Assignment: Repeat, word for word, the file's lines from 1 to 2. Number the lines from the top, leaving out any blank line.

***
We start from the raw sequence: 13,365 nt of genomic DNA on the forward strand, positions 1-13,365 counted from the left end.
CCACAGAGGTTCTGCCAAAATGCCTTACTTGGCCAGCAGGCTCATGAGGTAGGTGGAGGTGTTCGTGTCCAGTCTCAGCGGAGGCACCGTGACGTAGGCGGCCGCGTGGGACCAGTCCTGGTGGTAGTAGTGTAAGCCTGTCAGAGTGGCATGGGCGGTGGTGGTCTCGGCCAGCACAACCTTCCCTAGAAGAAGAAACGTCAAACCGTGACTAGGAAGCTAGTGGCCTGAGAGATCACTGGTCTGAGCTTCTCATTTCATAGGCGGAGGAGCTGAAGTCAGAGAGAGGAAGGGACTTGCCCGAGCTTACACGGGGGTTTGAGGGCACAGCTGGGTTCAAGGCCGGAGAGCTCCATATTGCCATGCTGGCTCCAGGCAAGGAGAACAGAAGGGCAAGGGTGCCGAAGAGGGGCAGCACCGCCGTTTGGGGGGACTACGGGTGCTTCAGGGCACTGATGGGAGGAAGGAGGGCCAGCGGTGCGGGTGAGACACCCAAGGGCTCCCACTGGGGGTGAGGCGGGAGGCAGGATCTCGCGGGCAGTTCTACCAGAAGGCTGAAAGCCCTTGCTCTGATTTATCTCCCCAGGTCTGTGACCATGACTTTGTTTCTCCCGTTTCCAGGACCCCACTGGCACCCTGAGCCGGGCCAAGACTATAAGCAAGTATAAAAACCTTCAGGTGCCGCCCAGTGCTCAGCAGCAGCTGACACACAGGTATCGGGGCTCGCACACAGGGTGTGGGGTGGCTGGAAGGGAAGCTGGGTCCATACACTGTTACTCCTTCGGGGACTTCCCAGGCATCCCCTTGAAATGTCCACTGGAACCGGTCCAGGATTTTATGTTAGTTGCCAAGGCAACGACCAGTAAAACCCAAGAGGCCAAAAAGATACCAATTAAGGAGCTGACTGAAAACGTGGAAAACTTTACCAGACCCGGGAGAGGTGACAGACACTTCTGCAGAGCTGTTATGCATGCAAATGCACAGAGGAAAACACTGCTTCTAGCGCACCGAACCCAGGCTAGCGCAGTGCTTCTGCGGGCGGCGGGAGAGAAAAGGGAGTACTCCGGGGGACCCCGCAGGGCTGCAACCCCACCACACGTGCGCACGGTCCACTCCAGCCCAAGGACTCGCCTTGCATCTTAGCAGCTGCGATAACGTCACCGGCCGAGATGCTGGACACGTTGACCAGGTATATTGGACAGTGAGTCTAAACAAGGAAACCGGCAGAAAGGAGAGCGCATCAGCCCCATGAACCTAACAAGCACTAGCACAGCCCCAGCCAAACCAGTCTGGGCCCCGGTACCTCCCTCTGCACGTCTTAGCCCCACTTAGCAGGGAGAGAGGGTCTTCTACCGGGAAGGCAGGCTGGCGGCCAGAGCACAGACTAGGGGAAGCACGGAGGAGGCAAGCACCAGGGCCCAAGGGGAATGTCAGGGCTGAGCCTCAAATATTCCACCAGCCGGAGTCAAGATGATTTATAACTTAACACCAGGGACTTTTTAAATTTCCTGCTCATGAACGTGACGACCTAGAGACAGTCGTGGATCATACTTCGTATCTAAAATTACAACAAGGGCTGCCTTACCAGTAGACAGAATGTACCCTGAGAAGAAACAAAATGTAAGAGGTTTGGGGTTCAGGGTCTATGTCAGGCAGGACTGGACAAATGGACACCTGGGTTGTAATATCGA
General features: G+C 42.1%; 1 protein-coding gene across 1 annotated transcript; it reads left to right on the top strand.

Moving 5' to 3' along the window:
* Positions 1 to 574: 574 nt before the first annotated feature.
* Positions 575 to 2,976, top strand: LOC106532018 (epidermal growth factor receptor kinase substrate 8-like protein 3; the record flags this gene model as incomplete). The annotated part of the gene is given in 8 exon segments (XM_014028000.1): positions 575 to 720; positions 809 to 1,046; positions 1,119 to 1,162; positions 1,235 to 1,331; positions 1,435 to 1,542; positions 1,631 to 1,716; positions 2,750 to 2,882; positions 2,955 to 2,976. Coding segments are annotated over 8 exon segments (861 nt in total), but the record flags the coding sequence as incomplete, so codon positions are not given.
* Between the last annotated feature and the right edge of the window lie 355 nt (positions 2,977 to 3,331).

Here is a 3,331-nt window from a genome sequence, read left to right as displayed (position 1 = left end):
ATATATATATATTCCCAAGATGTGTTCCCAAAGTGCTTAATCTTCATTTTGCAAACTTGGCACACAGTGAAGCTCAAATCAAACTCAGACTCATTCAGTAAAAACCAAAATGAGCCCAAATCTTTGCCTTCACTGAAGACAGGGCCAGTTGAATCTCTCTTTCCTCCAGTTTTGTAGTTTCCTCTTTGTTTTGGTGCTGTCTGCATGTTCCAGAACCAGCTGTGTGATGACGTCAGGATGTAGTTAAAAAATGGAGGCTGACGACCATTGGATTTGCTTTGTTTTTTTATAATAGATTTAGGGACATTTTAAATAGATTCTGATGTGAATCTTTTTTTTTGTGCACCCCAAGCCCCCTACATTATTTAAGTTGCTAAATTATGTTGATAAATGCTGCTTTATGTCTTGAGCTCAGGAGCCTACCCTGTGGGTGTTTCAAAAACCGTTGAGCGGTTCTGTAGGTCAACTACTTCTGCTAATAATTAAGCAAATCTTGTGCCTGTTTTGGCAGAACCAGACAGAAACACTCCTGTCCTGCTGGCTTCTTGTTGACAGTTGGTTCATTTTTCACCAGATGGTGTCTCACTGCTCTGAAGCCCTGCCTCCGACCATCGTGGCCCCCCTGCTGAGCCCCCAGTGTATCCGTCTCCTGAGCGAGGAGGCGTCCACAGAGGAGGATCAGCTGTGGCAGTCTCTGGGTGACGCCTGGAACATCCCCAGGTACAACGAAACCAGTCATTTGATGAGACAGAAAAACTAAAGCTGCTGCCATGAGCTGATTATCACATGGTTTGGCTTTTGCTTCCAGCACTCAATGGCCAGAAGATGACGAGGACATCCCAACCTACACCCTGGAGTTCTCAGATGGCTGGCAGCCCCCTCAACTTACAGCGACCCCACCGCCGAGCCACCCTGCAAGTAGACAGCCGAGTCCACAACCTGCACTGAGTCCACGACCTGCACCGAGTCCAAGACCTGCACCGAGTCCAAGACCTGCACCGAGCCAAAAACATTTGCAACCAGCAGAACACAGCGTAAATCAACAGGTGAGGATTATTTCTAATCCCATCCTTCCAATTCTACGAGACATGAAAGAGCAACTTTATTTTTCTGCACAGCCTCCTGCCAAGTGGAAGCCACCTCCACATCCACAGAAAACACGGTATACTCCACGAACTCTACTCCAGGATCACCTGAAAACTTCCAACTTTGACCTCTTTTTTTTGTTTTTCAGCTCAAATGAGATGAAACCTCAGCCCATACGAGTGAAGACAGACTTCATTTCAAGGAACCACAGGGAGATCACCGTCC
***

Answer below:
We start from the raw sequence: 13,365 nt of genomic DNA on the forward strand, positions 1-13,365 counted from the left end.
CCACAGAGGTTCTGCCAAAATGCCTTACTTGGCCAGCAGGCTCATGAGGTAGGTGGAGGTGTTCGTGTCCAGTCTCAGCGGAGGCACCGTGACGTAGGCGGCCGCGTGGGACCAGTCCTGGTGGTAGTAGTGTAAGCCTGTCAGAGTGGCATGGGCGGTGGTGGTCTCGGCCAGCACAACCTTCCCTAGAAGAAGAAACGTCAAACCGTGACTAGGAAGCTAGTGGCCTGAGAGATCACTGGTCTGAGCTTCTCATTTCATAGGCGGAGGAGCTGAAGTCAGAGAGAGGAAGGGACTTGCCCGAGCTTACACGGGGGTTTGAGGGCACAGCTGGGTTCAAGGCCGGAGAGCTCCATATTGCCATGCTGGCTCCAGGCAAGGAGAACAGAAGGGCAAGGGTGCCGAAGAGGGGCAGCACCGCCGTTTGGGGGGACTACGGGTGCTTCAGGGCACTGATGGGAGGAAGGAGGGCCAGCGGTGCGGGTGAGACACCCAAGGGCTCCCACTGGGGGTGAGGCGGGAGGCAGGATCTCGCGGGCAGTTCTACCAGAAGGCTGAAAGCCCTTGCTCTGATTTATCTCCCCAGGTCTGTGACCATGACTTTGTTTCTCCCGTTTCCAGGACCCCACTGGCACCCTGAGCCGGGCCAAGACTATAAGCAAGTATAAAAACCTTCAGGTGCCGCCCAGTGCTCAGCAGCAGCTGACACACAGGTATCGGGGCTCGCACACAGGGTGTGGGGTGGCTGGAAGGGAAGCTGGGTCCATACACTGTTACTCCTTCGGGGACTTCCCAGGCATCCCCTTGAAATGTCCACTGGAACCGGTCCAGGATTTTATGTTAGTTGCCAAGGCAACGACCAGTAAAACCCAAGAGGCCAAAAAGATACCAATTAAGGAGCTGACTGAAAACGTGGAAAACTTTACCAGACCCGGGAGAGGTGACAGACACTTCTGCAGAGCTGTTATGCATGCAAATGCACAGAGGAAAACACTGCTTCTAGCGCACCGAACCCAGGCTAGCGCAGTGCTTCTGCGGGCGGCGGGAGAGAAAAGGGAGTACTCCGGGGGACCCCGCAGGGCTGCAACCCCACCACACGTGCGCACGGTCCACTCCAGCCCAAGGACTCGCCTTGCATCTTAGCAGCTGCGATAACGTCACCGGCCGAGATGCTGGACACGTTGACCAGGTATATTGGACAGTGAGTCTAAACAAGGAAACCGGCAGAAAGGAGAGCGCATCAGCCCCATGAACCTAACAAGCACTAGCACAGCCCCAGCCAAACCAGTCTGGGCCCCGGTACCTCCCTCTGCACGTCTTAGCCCCACTTAGCAGGGAGAGAGGGTCTTCTACCGGGAAGGCAGGCTGGCGGCCAGAGCACAGACTAGGGGAAGCACGGAGGAGGCAAGCACCAGGGCCCAAGGGGAATGTCAGGGCTGAGCCTCAAATATTCCACCAGCCGGAGTCAAGATGATTTATAACTTAACACCAGGGACTTTTTAAATTTCCTGCTCATGAACGTGACGACCTAGAGACAGTCGTGGATCATACTTCGTATCTAAAATTACAACAAGGGCTGCCTTACCAGTAGACAGAATGTACCCTGAGAAGAAACAAAATGTAAGAGGTTTGGGGTTCAGGGTCTATGTCAGGCAGGACTGGACAAATGGACACCTGGGTTGTAATATCGA